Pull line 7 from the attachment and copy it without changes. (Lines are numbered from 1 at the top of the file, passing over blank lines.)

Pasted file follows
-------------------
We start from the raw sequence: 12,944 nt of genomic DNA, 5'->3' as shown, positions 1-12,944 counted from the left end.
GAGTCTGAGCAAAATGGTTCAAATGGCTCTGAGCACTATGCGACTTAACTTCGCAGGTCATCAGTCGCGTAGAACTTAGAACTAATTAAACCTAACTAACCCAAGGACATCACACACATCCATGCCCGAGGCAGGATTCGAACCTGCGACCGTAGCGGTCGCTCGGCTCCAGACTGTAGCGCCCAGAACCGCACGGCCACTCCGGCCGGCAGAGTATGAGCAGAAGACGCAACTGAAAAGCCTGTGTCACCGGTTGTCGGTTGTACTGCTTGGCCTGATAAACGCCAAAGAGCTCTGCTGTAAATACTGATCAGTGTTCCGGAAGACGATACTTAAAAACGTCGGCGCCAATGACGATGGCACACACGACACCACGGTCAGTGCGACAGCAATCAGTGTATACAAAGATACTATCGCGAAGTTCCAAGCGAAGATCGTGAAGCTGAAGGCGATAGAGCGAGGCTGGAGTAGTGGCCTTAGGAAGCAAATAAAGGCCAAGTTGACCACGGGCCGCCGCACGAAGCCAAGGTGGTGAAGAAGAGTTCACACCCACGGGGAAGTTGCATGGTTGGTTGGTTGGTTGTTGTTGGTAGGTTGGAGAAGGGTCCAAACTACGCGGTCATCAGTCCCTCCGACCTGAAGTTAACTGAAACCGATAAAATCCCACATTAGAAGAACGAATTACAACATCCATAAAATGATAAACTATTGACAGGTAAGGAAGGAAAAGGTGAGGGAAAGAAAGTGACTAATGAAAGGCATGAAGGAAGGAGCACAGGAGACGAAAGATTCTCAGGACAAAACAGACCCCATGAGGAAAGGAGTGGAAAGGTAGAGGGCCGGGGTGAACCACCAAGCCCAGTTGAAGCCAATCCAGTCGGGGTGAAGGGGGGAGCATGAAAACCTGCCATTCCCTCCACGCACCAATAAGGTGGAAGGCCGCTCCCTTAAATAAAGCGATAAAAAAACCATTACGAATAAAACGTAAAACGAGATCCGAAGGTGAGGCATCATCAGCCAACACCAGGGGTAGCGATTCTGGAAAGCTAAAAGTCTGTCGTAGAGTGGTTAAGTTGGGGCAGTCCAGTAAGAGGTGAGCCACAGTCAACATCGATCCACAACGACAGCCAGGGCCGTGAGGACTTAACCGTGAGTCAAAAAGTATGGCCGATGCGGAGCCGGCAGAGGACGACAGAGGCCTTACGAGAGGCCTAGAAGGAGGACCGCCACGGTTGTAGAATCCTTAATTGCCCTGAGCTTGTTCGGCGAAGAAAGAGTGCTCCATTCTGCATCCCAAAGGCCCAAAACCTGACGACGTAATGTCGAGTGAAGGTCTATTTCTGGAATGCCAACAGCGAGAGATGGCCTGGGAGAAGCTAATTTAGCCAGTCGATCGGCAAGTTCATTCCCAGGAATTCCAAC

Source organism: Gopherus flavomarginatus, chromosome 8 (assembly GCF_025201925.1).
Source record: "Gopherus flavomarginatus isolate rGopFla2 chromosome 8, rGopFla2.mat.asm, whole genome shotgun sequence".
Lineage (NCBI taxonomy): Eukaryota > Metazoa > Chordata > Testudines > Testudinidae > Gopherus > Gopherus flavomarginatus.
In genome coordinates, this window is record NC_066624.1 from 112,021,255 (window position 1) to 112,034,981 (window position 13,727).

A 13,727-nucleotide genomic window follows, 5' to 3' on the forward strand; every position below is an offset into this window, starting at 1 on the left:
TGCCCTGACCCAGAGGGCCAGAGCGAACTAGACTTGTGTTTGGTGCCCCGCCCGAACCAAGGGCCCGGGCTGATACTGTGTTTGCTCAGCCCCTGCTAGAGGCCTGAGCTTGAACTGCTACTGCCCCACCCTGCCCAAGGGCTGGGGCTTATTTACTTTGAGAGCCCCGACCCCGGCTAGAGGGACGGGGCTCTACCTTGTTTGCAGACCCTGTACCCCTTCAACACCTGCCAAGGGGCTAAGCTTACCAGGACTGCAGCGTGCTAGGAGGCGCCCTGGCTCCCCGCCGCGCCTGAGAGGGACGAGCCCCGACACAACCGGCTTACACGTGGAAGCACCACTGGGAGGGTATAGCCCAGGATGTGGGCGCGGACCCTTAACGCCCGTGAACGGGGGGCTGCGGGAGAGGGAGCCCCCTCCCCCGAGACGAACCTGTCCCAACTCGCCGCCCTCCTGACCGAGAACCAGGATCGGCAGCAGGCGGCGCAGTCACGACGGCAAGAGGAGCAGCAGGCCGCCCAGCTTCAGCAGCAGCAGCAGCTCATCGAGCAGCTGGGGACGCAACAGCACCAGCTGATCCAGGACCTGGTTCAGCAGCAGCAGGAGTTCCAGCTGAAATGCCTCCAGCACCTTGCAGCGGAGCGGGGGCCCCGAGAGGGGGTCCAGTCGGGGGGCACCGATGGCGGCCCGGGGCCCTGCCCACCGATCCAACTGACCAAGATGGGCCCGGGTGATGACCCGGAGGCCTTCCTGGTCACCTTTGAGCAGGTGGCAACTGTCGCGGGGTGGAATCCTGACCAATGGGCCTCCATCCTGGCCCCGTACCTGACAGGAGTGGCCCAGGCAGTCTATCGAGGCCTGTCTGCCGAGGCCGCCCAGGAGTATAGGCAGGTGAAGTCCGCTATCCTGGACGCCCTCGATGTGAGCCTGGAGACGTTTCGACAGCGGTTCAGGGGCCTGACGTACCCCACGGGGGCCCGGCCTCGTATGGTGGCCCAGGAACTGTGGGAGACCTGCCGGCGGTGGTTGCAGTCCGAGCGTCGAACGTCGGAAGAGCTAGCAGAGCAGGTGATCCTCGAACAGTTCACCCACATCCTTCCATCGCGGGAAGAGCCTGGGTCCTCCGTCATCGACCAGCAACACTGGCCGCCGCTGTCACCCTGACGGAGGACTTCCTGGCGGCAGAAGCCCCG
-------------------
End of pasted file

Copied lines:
A 13,727-nucleotide genomic window follows, 5' to 3' on the forward strand; every position below is an offset into this window, starting at 1 on the left: